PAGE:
Making the Case to the C-Suite for a New Warehouse Management System

MHI Solutions Community


If warehouse workers are constantly bumping into each other while navigating high-traffic aisles, then hiring more manpower likely would add to the chaos instead of boosting throughput. Likewise, moving into a bigger warehouse, a tremendous undertaking with a hefty cost, is no quick fix for businesses experiencing prolonged growing pains.

That was the dilemma facing a major distributor of bicycle parts before the company implemented a warehouse management system (WMS), unlocking the power of data and automation. The WMS quickly paid dividends for that client, increasing productivity 30-40%, according to Bill Denbigh, vice president of marketing for MHI member Tecsys.

Using handheld devices connected to the WMS, workers went from picking orders one-by-one to grouping orders together, picking a bunch of the most commonly purchased products in a single pass through the warehouse. Guided by the WMS, pickers were now taking the most efficient path through the warehouse, and popular products were positioned closest to the packing stations to reduce wasted movement.

“Workers were all moving in the same direction, so they weren’t colliding anymore,” Denbigh said. “The WMS allowed them to finish picking at 2 p.m. instead of working late into the night. They were able to pick orders that day to deliver to the customer the next morning because they now had a system that let them hit their customer-service cutoffs.”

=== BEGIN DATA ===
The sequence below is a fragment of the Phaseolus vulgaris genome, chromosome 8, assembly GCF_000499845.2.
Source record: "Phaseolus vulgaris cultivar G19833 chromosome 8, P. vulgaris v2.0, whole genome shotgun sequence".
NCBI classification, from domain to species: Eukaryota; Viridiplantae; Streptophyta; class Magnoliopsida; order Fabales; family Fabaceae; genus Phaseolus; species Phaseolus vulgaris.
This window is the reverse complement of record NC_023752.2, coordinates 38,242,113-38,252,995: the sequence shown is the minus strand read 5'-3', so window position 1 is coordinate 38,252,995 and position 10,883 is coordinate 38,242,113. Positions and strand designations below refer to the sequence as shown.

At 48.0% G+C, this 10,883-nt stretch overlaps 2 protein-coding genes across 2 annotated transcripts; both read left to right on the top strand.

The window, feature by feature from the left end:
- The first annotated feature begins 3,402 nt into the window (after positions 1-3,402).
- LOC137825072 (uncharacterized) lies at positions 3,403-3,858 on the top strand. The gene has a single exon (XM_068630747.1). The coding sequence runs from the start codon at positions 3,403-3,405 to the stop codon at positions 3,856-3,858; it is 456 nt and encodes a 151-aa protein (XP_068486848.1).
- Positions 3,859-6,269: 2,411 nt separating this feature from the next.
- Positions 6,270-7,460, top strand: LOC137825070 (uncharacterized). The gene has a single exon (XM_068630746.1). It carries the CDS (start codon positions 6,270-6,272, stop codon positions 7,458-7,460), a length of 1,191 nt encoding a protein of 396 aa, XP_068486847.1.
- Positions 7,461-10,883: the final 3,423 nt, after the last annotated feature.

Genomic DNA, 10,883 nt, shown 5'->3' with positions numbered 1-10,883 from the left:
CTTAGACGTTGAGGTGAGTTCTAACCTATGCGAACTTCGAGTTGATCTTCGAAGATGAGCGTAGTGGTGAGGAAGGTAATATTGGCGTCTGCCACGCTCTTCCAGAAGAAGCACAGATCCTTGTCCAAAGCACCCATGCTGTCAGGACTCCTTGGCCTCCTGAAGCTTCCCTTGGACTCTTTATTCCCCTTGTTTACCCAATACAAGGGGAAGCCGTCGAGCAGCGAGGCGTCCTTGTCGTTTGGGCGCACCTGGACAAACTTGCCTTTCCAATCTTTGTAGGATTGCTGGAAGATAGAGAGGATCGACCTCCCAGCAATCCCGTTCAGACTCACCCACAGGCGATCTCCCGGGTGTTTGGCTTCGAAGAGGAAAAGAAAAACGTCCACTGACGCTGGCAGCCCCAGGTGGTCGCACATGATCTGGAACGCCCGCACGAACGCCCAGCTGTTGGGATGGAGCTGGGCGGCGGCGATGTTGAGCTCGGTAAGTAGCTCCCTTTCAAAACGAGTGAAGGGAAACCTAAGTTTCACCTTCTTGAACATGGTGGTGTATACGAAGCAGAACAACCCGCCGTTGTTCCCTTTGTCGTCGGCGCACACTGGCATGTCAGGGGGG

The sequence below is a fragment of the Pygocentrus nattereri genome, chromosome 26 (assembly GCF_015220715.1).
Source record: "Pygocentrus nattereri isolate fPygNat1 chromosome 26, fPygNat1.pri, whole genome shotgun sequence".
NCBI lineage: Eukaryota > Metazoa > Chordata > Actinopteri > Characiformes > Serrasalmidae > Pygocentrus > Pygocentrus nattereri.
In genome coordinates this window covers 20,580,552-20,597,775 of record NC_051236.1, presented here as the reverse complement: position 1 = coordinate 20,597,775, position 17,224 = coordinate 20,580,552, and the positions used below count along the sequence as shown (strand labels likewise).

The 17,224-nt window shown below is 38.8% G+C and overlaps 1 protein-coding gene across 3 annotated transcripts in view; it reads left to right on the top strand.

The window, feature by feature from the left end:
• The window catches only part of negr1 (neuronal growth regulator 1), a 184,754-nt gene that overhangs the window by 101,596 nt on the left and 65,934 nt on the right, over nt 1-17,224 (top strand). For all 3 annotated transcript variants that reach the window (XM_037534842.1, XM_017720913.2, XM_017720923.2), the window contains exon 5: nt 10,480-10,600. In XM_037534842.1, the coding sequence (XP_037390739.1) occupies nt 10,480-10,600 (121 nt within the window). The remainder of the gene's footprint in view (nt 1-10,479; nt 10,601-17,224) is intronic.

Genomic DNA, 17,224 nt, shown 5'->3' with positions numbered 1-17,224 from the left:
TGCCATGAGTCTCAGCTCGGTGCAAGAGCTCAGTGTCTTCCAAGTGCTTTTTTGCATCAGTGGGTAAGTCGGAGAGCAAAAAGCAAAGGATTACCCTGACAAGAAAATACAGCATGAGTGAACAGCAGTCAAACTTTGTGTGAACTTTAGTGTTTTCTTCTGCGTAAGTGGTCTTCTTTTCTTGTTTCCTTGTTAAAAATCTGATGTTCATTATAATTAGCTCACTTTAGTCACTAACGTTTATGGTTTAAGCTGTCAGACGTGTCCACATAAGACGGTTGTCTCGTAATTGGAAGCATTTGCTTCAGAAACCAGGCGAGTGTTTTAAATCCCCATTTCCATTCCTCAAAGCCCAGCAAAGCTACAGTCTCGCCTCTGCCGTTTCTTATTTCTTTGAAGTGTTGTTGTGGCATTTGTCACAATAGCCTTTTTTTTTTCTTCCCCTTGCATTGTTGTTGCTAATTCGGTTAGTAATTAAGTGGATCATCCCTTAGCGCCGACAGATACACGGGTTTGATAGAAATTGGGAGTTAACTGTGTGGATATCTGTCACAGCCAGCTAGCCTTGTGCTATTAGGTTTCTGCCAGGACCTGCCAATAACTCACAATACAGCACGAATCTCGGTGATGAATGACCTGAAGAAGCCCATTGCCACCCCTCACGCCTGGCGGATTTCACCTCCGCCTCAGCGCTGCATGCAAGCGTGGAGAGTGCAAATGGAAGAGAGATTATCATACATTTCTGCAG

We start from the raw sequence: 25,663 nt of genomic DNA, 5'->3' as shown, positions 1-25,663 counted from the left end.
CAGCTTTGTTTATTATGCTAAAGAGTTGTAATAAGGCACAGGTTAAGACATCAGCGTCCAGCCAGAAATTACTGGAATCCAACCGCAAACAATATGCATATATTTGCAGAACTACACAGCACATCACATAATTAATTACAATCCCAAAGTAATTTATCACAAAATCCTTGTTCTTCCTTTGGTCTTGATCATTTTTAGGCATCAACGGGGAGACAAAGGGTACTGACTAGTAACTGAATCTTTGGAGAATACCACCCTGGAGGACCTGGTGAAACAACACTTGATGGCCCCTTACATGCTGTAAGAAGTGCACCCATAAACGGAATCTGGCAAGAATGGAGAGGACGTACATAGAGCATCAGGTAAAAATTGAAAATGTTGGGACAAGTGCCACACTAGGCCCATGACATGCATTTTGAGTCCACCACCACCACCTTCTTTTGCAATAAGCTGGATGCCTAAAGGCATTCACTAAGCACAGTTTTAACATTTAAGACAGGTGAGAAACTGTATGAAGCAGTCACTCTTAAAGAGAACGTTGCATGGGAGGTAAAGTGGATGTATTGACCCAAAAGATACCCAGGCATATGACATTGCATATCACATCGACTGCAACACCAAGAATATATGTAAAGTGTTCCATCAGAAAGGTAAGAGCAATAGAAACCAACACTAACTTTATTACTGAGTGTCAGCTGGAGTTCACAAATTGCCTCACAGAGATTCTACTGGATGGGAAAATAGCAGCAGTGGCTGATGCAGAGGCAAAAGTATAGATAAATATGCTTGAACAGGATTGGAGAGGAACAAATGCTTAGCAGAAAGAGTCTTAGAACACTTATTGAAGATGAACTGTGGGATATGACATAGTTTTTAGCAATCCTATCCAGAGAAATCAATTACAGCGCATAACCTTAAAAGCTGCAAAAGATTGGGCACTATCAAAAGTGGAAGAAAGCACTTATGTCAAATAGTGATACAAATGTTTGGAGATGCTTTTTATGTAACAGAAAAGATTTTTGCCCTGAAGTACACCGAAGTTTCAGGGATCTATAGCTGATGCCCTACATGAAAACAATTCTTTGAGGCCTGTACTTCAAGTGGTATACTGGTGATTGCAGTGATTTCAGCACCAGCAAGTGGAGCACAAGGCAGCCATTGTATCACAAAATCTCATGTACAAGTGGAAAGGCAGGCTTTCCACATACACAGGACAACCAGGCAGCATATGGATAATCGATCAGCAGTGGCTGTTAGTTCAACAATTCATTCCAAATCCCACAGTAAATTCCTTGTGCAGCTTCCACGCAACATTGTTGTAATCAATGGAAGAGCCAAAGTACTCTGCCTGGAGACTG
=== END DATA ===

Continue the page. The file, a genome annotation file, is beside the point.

Amid rising costs to borrow capital and to acquire workers and warehouse space, some supply chain professionals might think it’s a bad time to lobby the C-Suite for a new WMS. But if you come armed with data building the case for a quick return on investment, the C-Suite might prove more receptive than you’d think, according to Ashley Rhodes, systems project manager for MHI member St. Onge Co.

“I have quite a few clients who are interested in implementing a WMS,” Rhodes said. “The fact that labor costs are rising is one of the main things I would mention to the C-Suite. I’ve had clients realize their ROI within two years. A lot of those savings come through automating manual processes that require a lot of paperwork. That’s where you’re likely going to see the biggest bang for your buck.”

With a WMS, warehouses typically require fewer workers and are better positioned to retain their most productive employees, according to David Teitsma, account executive with MHI member Ascent Warehouse Logistics.

he WMS’s online dashboards allow managers to track operations in real time and redirect labor to areas that are falling behind. Since managers know their team’s average picks per hour, they can gauge whether they’re on pace to achieve their output goals for the day and take corrective action if necessary.

When workers must walk fewer miles to pick products, the job is less demanding, which reduces turnover. Managers also can reward their best workers by gamifying processes like picking or packing orders. Top employees may receive gift cards or bonuses for winning production competitions, and when it comes time to hand out raises, the reports generated by a WMS make it easy to identify the most-deserving employees.

Young employees have grown up with technology such as smartphones and computers, so businesses that still rely on paper checklists and tedious, manual processes risk alienating a large portion of jobseekers, Teitsma said. Some companies learn that lesson the hard way, sifting through dozens of resumes, conducting many interviews and making multiple offers to land a single new hire, then watching that hire walk right out the door.

Click here to read the full feature.